Primary AML samples, cytogenetic analyses and mutation detection by NGS

The peripheral blood/bone marrow samples from de novo AML patients who achieved complete remission (n = 42) and relapsed/refractory (n = 12) were collected and processed for the isolation of myeloid blasts for functional assays and DNA/RNA for molecular analysis. Further to evaluate the selective toxicity of XL102, peripheral blood mononuclear cells (PBMCs) of healthy individuals (n = 15) were collected from blood bank. All patients and donors provided written informed consent following the Declaration of Helsinki, and the ethics Committee of Tata Memorial Centre, Mumbai (TMC-IEC III) DCGI registration number:IECIII: ECR/149/Inst/MH/2013 approved the study (approval reference number: 900516/2018). All AML patients included in this study underwent Cytogenetic analyses [17] by standard techniques of chromosome banding and FISH; mutation profiling using in-house developed hybrid capture oligonucleotide probes based next generation sequencing (NGS) assay [18]. The clinico-biological features of patients are presented in Table 1.

Table 1 Clinico-biological features of 54 AML patients included in the study

Antiproliferation and combination index (CI) analysis

Enrichment of leukemic blasts from blood/marrow was carried out using indirect microbeads based on the magnetic-activated cell sorting using cocktail containing CD3, CD20, CD16, CD14 for negative selection (Miltenyi Biotec, US). The purity of the MACS enriched CD34 + cells from healthy donor mobilised peripheral blood was assessed by flow cytometery and was consistently > 95%. Cytotoxicity was assessed using CellTiter-Glo (CTG) assay. Starting from 10 μM with three fold serial dilutions to 0.04 μM (10, 3.33,1.11,0.37,0.123,0.04 μM) in triplicate wells for 72 h. The CTG assay was performed according to the manufacturers’ instructions (Promega, Madison, US). Cell viability at each drug concentration was calculated, and the dose–response curve was generated using GraphPad Prism. CompuSyn software (ComboSyn, Inc) was used to determine the synergism of drug combination in the cell lines and patient samples. The software was based on the Chou-Talalay method [19] for drug combination. The Combination index values obtained provides a quantitative measure for additive effect (CI = 1), synergism (CI < 1) or antagonism (CI > 1) in drug combinations.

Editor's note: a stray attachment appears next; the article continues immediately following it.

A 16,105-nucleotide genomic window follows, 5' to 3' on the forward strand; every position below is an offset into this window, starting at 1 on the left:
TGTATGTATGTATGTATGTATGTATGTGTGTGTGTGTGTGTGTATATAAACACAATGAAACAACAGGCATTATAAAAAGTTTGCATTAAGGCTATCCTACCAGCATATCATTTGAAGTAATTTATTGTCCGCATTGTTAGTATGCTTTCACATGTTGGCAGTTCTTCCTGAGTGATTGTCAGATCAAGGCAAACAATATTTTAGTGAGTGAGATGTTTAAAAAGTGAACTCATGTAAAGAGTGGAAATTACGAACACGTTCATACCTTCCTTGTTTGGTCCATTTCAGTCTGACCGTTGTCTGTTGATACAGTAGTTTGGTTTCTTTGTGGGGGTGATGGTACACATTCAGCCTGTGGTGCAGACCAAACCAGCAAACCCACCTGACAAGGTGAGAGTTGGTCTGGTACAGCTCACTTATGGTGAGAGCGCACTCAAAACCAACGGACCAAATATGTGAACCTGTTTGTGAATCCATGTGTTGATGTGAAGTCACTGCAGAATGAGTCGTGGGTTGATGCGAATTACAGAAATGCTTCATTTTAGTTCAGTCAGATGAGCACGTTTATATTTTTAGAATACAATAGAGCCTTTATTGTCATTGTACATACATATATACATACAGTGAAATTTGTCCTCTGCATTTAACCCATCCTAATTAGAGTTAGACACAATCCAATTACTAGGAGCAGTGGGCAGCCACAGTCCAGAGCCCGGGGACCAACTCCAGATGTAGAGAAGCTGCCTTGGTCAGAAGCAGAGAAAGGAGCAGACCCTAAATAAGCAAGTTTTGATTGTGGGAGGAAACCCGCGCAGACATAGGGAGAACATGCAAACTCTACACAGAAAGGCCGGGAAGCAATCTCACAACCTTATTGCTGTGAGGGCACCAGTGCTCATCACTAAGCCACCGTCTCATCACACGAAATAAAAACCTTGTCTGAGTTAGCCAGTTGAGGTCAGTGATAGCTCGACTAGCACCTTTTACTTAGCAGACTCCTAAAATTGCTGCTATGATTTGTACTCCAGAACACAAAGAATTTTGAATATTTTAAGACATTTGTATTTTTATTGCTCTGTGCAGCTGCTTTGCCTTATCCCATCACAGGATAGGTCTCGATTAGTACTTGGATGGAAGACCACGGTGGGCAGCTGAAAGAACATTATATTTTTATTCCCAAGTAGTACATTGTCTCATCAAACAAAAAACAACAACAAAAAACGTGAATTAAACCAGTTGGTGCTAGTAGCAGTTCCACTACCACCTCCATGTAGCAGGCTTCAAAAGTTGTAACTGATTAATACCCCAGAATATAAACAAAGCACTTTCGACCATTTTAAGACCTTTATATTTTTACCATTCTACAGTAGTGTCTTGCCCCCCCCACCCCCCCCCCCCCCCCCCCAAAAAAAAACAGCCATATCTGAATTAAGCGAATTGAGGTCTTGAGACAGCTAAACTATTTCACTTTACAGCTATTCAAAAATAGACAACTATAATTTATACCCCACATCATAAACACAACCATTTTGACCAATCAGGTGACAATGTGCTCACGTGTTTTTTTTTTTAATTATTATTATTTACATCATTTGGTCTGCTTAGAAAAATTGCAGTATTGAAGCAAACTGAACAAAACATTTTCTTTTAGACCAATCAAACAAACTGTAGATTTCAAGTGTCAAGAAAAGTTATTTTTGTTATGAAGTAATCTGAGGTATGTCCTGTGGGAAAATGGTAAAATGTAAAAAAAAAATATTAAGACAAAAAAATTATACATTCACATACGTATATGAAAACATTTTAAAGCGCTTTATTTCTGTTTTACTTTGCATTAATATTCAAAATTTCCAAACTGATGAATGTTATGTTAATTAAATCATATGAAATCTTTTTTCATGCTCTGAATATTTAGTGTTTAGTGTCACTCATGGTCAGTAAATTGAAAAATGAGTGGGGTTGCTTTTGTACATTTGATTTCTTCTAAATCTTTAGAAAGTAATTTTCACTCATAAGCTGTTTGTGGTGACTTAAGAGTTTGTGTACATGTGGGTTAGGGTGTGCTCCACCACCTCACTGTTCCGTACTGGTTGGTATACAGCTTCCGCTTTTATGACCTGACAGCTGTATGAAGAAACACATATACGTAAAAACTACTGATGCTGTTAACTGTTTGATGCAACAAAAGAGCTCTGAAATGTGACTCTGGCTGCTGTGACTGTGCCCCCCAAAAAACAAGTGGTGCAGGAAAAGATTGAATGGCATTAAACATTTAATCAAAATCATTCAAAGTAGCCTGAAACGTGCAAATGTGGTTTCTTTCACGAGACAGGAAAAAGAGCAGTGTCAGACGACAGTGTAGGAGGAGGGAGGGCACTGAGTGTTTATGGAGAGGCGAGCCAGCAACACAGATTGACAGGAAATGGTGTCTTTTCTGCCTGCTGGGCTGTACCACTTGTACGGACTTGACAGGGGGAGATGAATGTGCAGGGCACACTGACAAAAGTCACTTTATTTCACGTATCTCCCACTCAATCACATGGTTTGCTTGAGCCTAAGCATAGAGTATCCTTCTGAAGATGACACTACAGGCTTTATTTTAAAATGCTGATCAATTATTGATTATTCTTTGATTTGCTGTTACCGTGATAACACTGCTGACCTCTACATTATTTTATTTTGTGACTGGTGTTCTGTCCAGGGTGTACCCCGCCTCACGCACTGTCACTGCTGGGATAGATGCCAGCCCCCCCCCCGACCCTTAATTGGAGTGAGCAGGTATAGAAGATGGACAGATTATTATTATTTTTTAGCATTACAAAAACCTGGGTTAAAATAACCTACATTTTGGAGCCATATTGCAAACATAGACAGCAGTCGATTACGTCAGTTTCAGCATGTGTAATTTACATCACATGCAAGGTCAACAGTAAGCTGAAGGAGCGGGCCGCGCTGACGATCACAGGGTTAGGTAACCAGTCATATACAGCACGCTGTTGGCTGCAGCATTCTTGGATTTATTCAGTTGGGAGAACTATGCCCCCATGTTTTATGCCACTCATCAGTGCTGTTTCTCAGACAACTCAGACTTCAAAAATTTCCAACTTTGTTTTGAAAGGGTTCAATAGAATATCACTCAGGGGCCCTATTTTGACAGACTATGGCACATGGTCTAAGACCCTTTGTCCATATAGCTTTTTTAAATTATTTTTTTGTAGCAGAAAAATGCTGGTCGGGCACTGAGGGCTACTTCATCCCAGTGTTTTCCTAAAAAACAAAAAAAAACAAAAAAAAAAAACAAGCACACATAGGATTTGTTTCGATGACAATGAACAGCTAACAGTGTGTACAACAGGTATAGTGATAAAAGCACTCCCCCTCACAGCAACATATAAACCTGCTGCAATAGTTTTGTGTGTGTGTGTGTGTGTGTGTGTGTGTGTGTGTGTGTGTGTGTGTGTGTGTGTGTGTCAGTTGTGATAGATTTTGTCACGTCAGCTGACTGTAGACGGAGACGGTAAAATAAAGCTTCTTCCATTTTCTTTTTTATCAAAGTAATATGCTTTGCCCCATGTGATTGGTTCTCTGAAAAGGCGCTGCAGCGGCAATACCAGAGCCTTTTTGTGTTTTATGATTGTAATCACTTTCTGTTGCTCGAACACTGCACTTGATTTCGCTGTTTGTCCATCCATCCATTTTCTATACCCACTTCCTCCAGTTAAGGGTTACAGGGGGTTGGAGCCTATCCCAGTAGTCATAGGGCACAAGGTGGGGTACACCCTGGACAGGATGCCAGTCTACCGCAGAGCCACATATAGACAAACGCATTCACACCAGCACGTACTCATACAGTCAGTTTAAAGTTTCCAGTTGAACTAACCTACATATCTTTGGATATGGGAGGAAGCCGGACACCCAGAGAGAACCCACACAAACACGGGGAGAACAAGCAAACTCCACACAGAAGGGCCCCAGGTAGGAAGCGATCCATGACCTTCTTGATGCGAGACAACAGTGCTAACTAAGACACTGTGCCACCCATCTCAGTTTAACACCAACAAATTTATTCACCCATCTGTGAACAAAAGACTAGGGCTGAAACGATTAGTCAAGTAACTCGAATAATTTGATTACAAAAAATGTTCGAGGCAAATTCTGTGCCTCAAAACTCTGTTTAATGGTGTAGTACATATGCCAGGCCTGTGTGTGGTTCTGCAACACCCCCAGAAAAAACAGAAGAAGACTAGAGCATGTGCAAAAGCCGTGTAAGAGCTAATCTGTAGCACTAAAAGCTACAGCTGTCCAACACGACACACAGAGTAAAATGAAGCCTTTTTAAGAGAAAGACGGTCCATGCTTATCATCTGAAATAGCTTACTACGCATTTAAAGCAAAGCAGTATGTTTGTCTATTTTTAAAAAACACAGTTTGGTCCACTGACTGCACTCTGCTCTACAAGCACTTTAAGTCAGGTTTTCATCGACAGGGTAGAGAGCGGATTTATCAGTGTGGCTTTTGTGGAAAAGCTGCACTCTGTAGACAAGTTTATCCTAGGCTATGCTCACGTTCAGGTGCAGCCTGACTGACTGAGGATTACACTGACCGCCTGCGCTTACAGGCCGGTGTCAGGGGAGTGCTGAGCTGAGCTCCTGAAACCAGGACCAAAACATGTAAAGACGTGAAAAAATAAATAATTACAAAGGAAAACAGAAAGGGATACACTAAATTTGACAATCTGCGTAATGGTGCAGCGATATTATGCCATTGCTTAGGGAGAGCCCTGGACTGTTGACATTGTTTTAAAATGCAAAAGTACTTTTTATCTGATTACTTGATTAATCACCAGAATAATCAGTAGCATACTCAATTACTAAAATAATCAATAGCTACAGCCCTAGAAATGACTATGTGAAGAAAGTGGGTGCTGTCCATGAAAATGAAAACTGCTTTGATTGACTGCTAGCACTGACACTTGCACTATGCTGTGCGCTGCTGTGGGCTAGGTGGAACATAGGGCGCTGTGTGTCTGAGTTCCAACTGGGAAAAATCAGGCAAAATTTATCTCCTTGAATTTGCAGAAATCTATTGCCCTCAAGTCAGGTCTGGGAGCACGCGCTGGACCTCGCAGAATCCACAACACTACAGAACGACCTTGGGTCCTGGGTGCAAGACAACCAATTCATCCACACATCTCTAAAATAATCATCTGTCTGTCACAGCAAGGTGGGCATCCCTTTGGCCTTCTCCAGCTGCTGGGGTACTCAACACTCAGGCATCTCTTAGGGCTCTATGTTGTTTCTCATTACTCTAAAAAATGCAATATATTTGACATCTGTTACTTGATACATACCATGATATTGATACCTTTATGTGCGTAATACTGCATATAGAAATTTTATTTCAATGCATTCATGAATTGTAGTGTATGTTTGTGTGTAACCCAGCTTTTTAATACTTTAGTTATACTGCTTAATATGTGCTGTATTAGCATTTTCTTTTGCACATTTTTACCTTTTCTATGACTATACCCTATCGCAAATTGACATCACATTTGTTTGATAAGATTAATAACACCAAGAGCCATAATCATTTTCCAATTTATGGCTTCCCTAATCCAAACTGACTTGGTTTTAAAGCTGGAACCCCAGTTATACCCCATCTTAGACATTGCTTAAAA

Cell cycle, CFSE (Carboxyfluorescein succinimidyl ester) staining and apoptosis assays

Cell-cycle analysis was performed 24 h after XL102 treatment using flow cytometry. AML cells were fixed in chilled ethanol and incubated with propidium iodide (PI) and RNase Solution (Cell Signaling Technology, US) for 30 min at room temperature. Cells were labeled with CFSE stain (2 μM) and incubated for 15 min at 37 °C. The cells were washed and seeded in 6 well plates for 24 h of XL102 treatment. As the cells divide, the fluorescence intensity of the dye decreases, and the degree of cell proliferation was assessed by flow cytometry. The population of living cells was gated, and 50,000 cells for each condition were randomly selected and plotted. The geometric mean for each population was compared between cells alone and treated with XL102. For the synchronization experiment, cells were subjected to serum starvation for 24 h to arrest them in the G0/G1 phase, followed by the addition of mimosine (40 μM) to the medium to synchronize the cells in the G1 phase and then release them from synchronization by adding serum back to the medium before treating with XL102. This allows the cells to progress through the cell cycle in a more synchronous manner. Apoptosis was determined using the Dead Cell Apoptosis Kit with Annexin V-FITC and PI (ThermoFisher, US). Flow cytometric analysis was done on a FACS Attune cytometer and data were analyzed using Modfit (Maine, US) and FlowJo software (Orlando, US).

Cell lysate preparation and Western blot assays

For protein analysis, cells were washed with 1X phosphate buffered saline (PBS) followed by lysis with RIPA buffer (50 mM Tris, pH 7.5, 150 mM NaCl, 1% NP-40, 0.5% sodium deoxycholate, and 0.1% SDS) supplemented with protease inhibitor (Roche Diagnostics, Mannheim Germany). Protein concentrations were determined by using the Bradford reagent (Sigma Aldrich, US). 30 µg of protein was resolved on 6–10% SDS-PAGE and subsequently transferred onto nitrocellulose membrane (Biorad, California US). The nitrocellulose membrane was blocked with 5% BSA and incubated with primary antibodies overnight at 4 °C with gentle mixing. Next day, after 3 TBST washes, the membranes were incubated with secondary anti-rabbit/mouse for 1 h at room temperature. The signal was visualized using enhanced chemiluminescence western blot analysis system (Bio-Rad, California US). All experiments were done in triplicates. Antibodies used were RNA Pol II, #2629, p-RNA pol II ser2 #8798, p-RNA pol II Ser5, #13523, p-RNA pol II ser7, #13780 p-CDK2 (Thr170) #2561, CDK2#2546, Myc #5605, p53 #9282, p21 #2947, p27 #3686, Cleaved PARP #5625, XIAP #2042, MCL1 #4572, BCL2 #2876, BCL-XL #2762, cleaved-caspase3 #9661, (# catalogue number; Cell Signaling Technologies, Massachusetts, US) p-CDK1 (Thr 161) (Thermo Fisher PA5-117191).